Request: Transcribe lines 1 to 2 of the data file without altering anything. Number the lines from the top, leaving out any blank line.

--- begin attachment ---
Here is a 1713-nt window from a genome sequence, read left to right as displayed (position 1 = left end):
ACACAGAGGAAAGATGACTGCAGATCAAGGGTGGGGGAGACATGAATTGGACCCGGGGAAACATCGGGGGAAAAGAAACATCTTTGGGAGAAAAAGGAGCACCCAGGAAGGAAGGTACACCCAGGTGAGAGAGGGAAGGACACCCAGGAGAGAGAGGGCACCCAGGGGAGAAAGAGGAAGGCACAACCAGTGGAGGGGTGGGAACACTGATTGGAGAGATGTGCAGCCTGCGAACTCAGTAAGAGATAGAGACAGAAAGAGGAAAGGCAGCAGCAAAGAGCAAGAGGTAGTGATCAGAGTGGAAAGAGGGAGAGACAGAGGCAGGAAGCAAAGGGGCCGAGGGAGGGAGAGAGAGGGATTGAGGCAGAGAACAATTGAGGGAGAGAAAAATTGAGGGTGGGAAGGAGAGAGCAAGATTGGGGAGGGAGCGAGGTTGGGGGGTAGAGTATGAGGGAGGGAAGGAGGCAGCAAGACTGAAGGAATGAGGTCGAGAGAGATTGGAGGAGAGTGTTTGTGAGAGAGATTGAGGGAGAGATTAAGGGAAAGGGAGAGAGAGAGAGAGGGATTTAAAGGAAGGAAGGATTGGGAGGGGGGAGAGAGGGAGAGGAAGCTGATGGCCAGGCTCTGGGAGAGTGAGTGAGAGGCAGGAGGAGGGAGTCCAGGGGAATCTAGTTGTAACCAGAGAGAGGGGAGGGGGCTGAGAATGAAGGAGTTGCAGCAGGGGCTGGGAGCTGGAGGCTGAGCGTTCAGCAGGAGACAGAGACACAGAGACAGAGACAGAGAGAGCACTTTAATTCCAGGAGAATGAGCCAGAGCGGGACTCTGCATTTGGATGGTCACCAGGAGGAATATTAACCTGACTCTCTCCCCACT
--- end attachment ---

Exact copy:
Here is a 1713-nt window from a genome sequence, read left to right as displayed (position 1 = left end):
ACACAGAGGAAAGATGACTGCAGATCAAGGGTGGGGGAGACATGAATTGGACCCGGGGAAACATCGGGGGAAAAGAAACATCTTTGGGAGAAAAAGGAGCACCCAGGAAGGAAGGTACACCCAGGTGAGAGAGGGAAGGACACCCAGGAGAGAGAGGGCACCCAGGGGAGAAAGAGGAAGGCACAACCAGTGGAGGGGTGGGAACACTGATTGGAGAGATGTGCAGCCTGCGAACTCAGTAAGAGATAGAGACAGAAAGAGGAAAGGCAGCAGCAAAGAGCAAGAGGTAGTGATCAGAGTGGAAAGAGGGAGAGACAGAGGCAGGAAGCAAAGGGGCCGAGGGAGGGAGAGAGAGGGATTGAGGCAGAGAACAATTGAGGGAGAGAAAAATTGAGGGTGGGAAGGAGAGAGCAAGATTGGGGAGGGAGCGAGGTTGGGGGGTAGAGTATGAGGGAGGGAAGGAGGCAGCAAGACTGAAGGAATGAGGTCGAGAGAGATTGGAGGAGAGTGTTTGTGAGAGAGATTGAGGGAGAGATTAAGGGAAAGGGAGAGAGAGAGAGAGGGATTTAAAGGAAGGAAGGATTGGGAGGGGGGAGAGAGGGAGAGGAAGCTGATGGCCAGGCTCTGGGAGAGTGAGTGAGAGGCAGGAGGAGGGAGTCCAGGGGAATCTAGTTGTAACCAGAGAGAGGGGAGGGGGCTGAGAATGAAGGAGTTGCAGCAGGGGCTGGGAGCTGGAGGCTGAGCGTTCAGCAGGAGACAGAGACACAGAGACAGAGACAGAGAGAGCACTTTAATTCCAGGAGAATGAGCCAGAGCGGGACTCTGCATTTGGATGGTCACCAGGAGGAATATTAACCTGACTCTCTCCCCACT